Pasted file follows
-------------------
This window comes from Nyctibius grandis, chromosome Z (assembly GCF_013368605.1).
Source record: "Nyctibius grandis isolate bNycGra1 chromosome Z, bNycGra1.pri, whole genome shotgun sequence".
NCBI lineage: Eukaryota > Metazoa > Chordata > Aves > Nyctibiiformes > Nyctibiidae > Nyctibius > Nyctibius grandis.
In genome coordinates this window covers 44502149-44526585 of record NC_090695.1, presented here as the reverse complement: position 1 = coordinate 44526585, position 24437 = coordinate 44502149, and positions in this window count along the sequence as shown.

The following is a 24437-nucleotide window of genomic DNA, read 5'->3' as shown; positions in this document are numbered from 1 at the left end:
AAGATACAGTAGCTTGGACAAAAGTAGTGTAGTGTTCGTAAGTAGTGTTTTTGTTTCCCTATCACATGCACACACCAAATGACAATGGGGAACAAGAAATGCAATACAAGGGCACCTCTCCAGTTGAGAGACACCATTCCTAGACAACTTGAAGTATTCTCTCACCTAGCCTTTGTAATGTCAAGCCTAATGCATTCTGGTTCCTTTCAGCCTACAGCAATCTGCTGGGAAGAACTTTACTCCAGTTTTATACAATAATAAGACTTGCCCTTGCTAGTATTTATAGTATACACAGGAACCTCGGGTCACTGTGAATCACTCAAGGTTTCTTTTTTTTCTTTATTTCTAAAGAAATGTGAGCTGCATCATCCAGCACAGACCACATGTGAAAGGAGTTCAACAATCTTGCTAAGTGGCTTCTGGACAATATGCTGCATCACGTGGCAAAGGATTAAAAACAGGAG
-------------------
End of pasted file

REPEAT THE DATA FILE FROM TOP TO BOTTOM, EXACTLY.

This window comes from Nyctibius grandis, chromosome Z (assembly GCF_013368605.1).
Source record: "Nyctibius grandis isolate bNycGra1 chromosome Z, bNycGra1.pri, whole genome shotgun sequence".
NCBI lineage: Eukaryota > Metazoa > Chordata > Aves > Nyctibiiformes > Nyctibiidae > Nyctibius > Nyctibius grandis.
In genome coordinates this window covers 44502149-44526585 of record NC_090695.1, presented here as the reverse complement: position 1 = coordinate 44526585, position 24437 = coordinate 44502149, and positions in this window count along the sequence as shown.

The following is a 24437-nucleotide window of genomic DNA, read 5'->3' as shown; positions in this document are numbered from 1 at the left end:
AAGATACAGTAGCTTGGACAAAAGTAGTGTAGTGTTCGTAAGTAGTGTTTTTGTTTCCCTATCACATGCACACACCAAATGACAATGGGGAACAAGAAATGCAATACAAGGGCACCTCTCCAGTTGAGAGACACCATTCCTAGACAACTTGAAGTATTCTCTCACCTAGCCTTTGTAATGTCAAGCCTAATGCATTCTGGTTCCTTTCAGCCTACAGCAATCTGCTGGGAAGAACTTTACTCCAGTTTTATACAATAATAAGACTTGCCCTTGCTAGTATTTATAGTATACACAGGAACCTCGGGTCACTGTGAATCACTCAAGGTTTCTTTTTTTTCTTTATTTCTAAAGAAATGTGAGCTGCATCATCCAGCACAGACCACATGTGAAAGGAGTTCAACAATCTTGCTAAGTGGCTTCTGGACAATATGCTGCATCACGTGGCAAAGGATTAAAAACAGGAG